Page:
But what follows in the Biblical text, after capital punishment for the 3,000 ring leaders of the idolatry, is a lengthy philosophical – theological dialogue between Moses and God. This culminates in the revelation of the thirteen Divine attributes and the “normative” definition of God at least in terms of our partial human understanding. What does this mean in terms of Moses’ relationship with his nation Israel after their great transgression, and what does this mean for us today, in our own lives?

This was not the first time that Moses was disappointed by the Israelites. Early on in his career, when he was a Prince in Egypt, Moses saw an Egyptian task-master beating a Hebrew slave. “He looked here and there, and he saw there was not a man” – no  Egyptian was willing to cry out against the “anti-Semitic” injustice and no Hebrew was ready to launch a rebellion – “and he slew the Egyptian task-master and buried him in the sand”  (Exodus 2:11). Moses was no fool; he would not have sacrificed his exalted position in Egypt for a rash act against a single Egyptian scoundrel. He hoped that with this assassination he would spark a Hebrew revolution against their despotic captors.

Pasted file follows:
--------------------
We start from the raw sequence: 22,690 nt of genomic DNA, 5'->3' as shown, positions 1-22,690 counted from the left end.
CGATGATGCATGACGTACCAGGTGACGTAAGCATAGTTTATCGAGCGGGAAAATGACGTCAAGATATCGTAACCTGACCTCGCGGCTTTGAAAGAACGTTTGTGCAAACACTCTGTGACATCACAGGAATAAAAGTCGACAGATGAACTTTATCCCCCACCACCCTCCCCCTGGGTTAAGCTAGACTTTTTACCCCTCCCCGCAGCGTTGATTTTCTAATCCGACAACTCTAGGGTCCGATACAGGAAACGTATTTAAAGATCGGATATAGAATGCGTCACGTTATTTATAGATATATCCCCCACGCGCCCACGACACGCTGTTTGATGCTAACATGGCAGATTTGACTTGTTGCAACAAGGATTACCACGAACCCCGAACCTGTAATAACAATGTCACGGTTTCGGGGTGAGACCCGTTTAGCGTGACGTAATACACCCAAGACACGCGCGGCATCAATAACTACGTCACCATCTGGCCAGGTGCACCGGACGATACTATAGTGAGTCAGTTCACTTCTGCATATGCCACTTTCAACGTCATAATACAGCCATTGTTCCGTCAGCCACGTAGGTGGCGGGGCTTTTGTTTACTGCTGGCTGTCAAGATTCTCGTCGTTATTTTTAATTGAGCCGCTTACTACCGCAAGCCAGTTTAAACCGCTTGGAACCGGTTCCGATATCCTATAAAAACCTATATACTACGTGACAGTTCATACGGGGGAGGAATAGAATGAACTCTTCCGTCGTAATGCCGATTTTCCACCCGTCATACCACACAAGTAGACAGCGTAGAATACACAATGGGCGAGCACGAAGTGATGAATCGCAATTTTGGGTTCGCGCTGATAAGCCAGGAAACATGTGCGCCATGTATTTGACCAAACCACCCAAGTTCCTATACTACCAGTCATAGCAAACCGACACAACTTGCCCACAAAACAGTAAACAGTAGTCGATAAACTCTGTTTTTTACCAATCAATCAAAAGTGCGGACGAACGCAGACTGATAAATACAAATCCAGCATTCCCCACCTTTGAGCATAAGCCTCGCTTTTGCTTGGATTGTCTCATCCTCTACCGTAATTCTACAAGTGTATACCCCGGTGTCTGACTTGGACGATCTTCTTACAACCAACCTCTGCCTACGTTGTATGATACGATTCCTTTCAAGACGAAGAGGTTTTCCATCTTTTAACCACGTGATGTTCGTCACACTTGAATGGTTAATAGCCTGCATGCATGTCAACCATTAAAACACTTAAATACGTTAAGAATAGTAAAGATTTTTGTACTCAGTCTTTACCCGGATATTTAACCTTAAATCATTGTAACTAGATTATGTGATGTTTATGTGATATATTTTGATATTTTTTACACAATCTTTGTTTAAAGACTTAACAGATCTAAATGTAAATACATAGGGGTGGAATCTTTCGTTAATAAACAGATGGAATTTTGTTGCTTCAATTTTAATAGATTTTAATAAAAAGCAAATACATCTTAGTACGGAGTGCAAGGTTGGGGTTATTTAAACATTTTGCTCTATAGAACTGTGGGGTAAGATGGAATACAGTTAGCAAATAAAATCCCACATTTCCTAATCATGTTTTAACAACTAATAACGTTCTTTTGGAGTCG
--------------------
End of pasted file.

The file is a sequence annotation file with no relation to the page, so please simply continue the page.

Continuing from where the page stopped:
Moses goes out the next day, expecting to see the beginnings of rebellious foment amongst the Hebrews. He finds two Hebrew men fighting – perhaps specifically about whether or not to follow Moses’ lead. But when he chastises the assailant for raising a hand against his brother, he is unceremoniously criticized:

“Who made you a master and judge over us? Are you about to kill me just as you killed the Egyptian?” (Ex 2:14).